Everything you need to know about…the Southern Kings

Leinster make history on Saturday as they make the away trip of all away trips, and become the first Irish team to play a Guinness PRO14 match in South Africa, at the home of the Southern Kings.

The Kings have been given a tough introduction to life in the competition, losing 57-10 against champions Scarlets in their very first game, before last weekend’s 32-10 loss at Connacht.

But the South Africans are back on home turf now and ready to welcome Leinster to Port Elizabeth – here’s everything you need to know about the Kings ahead of the match.

The history

The Southern Kings came into existence in 2009 for the British & Irish Lions tour of South Africa, and made a good first impression for a new team, testing Sir Ian McGeechan’s team in a 20-8 defeat.

Their inaugural year in Super Rugby was 2013 and after two years out they returned for the 2016 and 2017 seasons.

The team originate from the Eastern Cape and are largely drawn from the Border Bulldogs, SWD Eagles, and the Eastern Province Kings.

2016’s Super Rugby campaign was a tough one for the club but they were impressive last season – winning six games in all, including four on their travels, notably away to the Bulls and the Waratahs.

Players to watch

South Africa seem to produce world-class back-rowers on a conveyor belt and in Andisa Ntsila the Kings have the next off the production line.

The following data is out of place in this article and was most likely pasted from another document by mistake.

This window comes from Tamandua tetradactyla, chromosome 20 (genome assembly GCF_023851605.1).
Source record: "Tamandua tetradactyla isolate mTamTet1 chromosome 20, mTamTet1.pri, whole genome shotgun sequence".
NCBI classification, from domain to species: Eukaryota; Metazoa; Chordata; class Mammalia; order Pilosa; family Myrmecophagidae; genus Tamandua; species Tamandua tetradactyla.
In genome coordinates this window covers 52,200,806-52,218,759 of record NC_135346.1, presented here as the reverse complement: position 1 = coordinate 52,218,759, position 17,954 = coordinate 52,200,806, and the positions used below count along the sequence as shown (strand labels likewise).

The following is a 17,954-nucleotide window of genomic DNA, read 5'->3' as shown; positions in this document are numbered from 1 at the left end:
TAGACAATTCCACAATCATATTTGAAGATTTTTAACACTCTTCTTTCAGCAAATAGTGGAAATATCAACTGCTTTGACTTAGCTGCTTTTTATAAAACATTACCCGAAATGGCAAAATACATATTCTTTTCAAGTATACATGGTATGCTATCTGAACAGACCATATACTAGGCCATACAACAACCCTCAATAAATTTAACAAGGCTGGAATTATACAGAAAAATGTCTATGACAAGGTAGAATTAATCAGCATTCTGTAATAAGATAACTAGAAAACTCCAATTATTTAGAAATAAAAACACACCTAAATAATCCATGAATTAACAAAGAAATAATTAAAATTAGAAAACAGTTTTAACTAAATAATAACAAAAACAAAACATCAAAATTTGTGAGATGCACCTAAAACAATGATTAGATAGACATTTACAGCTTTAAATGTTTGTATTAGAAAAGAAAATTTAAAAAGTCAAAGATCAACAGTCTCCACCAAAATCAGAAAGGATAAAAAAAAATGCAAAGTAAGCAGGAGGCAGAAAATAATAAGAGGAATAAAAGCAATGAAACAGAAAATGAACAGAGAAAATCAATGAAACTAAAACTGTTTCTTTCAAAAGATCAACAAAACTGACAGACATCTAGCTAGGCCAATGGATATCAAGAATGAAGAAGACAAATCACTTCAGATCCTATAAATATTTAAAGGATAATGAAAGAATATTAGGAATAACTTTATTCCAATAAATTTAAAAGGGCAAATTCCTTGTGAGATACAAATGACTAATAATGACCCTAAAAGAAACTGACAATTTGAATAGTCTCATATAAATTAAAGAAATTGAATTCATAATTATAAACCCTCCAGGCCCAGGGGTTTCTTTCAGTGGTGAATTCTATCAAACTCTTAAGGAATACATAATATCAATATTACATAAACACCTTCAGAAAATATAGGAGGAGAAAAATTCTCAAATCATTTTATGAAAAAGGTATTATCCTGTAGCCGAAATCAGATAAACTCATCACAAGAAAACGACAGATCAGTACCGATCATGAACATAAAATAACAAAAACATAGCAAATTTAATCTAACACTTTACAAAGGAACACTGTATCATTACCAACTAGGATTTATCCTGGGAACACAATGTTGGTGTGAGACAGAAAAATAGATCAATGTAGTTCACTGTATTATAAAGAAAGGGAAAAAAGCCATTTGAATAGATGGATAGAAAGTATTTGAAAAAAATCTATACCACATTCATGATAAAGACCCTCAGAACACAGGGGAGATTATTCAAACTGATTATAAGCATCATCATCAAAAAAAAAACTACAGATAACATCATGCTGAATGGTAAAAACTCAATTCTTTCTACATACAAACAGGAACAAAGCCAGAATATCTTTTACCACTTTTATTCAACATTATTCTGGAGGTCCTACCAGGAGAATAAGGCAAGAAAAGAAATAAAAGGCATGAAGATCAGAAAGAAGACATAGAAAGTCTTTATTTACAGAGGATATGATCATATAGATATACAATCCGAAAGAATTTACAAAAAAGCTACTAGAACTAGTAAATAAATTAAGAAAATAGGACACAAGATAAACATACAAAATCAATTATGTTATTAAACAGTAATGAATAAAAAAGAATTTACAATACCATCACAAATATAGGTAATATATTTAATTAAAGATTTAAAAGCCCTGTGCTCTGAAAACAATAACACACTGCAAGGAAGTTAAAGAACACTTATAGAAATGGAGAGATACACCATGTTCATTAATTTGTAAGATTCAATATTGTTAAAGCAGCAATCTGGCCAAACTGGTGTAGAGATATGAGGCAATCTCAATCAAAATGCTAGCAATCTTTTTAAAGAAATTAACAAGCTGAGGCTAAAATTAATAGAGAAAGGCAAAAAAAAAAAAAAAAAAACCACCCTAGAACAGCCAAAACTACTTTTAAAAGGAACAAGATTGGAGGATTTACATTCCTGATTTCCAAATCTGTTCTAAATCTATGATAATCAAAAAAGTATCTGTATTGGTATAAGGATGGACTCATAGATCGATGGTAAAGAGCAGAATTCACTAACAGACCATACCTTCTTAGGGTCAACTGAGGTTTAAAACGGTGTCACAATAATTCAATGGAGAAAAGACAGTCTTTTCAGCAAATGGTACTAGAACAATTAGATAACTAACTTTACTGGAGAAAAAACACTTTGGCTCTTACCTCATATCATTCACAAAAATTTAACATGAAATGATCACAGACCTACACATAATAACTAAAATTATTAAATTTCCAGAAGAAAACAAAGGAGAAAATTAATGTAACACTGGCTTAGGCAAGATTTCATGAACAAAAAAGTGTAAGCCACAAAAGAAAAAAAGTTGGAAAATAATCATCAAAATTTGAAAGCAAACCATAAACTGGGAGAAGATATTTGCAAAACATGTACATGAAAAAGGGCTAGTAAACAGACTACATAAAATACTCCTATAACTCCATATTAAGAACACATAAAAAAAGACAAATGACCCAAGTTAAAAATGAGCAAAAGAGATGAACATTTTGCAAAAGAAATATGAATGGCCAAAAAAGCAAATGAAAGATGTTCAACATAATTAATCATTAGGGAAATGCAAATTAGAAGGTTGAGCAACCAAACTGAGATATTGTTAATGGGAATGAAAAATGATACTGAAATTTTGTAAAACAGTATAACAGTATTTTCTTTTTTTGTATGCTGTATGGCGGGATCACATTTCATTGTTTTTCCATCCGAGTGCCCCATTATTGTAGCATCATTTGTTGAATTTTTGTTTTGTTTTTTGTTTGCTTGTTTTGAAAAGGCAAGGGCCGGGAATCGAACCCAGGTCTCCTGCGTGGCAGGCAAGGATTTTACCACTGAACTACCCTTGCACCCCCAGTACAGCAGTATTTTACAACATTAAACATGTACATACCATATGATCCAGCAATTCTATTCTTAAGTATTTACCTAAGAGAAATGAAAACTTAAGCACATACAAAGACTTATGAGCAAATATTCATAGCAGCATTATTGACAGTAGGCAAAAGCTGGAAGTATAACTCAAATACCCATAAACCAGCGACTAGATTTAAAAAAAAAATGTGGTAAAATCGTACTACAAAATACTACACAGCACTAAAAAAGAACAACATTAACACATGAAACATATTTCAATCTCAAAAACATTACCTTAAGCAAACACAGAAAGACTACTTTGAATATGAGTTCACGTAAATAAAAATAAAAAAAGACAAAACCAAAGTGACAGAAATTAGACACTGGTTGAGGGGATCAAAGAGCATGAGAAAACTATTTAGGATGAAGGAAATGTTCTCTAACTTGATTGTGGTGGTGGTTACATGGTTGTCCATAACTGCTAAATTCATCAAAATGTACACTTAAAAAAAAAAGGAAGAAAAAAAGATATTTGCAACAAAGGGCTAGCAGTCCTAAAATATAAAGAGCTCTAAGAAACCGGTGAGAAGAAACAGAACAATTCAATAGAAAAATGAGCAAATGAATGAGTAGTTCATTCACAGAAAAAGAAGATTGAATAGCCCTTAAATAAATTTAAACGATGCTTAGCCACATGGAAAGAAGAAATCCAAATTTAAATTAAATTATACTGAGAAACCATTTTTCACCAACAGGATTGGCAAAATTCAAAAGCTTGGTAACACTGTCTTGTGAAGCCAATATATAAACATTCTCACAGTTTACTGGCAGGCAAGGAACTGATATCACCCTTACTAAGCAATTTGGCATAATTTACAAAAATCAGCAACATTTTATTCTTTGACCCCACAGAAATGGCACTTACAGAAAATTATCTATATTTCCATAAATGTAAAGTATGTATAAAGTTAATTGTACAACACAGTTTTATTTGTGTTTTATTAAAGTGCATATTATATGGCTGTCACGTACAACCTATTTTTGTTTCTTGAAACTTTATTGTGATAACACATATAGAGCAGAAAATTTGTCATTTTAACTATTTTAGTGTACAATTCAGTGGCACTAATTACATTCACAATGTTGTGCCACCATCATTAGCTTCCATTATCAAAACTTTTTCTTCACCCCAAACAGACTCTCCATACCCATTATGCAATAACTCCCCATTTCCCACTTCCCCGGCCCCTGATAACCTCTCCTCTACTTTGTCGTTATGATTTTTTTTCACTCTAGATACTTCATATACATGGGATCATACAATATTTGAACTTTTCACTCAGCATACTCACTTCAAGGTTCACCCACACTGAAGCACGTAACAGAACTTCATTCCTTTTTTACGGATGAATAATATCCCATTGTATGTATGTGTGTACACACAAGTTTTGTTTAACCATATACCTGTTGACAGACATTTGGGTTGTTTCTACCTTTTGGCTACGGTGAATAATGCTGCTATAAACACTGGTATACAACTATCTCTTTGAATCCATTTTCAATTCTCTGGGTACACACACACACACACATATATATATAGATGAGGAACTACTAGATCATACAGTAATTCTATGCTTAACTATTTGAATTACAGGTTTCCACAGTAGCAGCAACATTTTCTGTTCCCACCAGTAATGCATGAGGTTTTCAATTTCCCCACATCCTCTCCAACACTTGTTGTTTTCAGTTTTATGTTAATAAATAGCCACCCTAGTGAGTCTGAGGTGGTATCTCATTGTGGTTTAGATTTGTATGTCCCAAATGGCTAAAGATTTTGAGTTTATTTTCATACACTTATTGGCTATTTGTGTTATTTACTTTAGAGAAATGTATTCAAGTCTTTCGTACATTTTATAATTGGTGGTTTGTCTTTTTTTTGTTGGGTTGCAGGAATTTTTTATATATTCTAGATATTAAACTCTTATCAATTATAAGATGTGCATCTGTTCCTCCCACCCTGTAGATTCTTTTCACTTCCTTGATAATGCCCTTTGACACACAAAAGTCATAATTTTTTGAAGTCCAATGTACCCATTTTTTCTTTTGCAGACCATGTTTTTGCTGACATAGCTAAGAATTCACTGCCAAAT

The 23-year-old is fast enough to play in the backs and that speed enables him to get through a lot of work – the mobile forward finished sixth in the tackle charts in Super Rugby last season.

The Port Elizabeth side would have hoped their defence would fare better in the opening weeks of the season, but they’ve displayed plenty in attack and back-three players Yaw Penxe and Maxisole Banda have been central to that.

Jet-heeled wideman Penxe scored his first try of the season against the Scarlets and made four offloads in round one – the second highest across all 14 sides.

And full-back Banda showed his talents on Saturday, carving up the Connacht defence at times and helping himself to a 112 metre gain.


33-year-old skipper Schalk Ferreira has played rugby at every level, and knows all about European conditions having enjoyed a two-year spell in France for Top 14 giants Toulouse.

The experienced prop is a sturdy scrummager and played against Zebre, Connacht and Munster in European competition during his time in France.


Former No.8 Deon Davids began his coaching career in the Boland Super League and worked with the Boland Cavaliers and South Africa Under-20s, before moving on to the Golden Lions.

Davids returned to the Western Cape to take up as a role as academy boss at the SWD Eagles, but has since moved up to coach the Kings and has had a huge influence on their upturn in fortunes.


Port Elizabeth’s Nelson Mandela Bay Stadium is a 46,000-seater stadium that was built for the 2010 Football World Cup.

The ground has hosted Springbok matches as well as the South African leg of the World Rugby Seven Series, and will now welcome Guinness PRO14 supporters to its stands for the first time.


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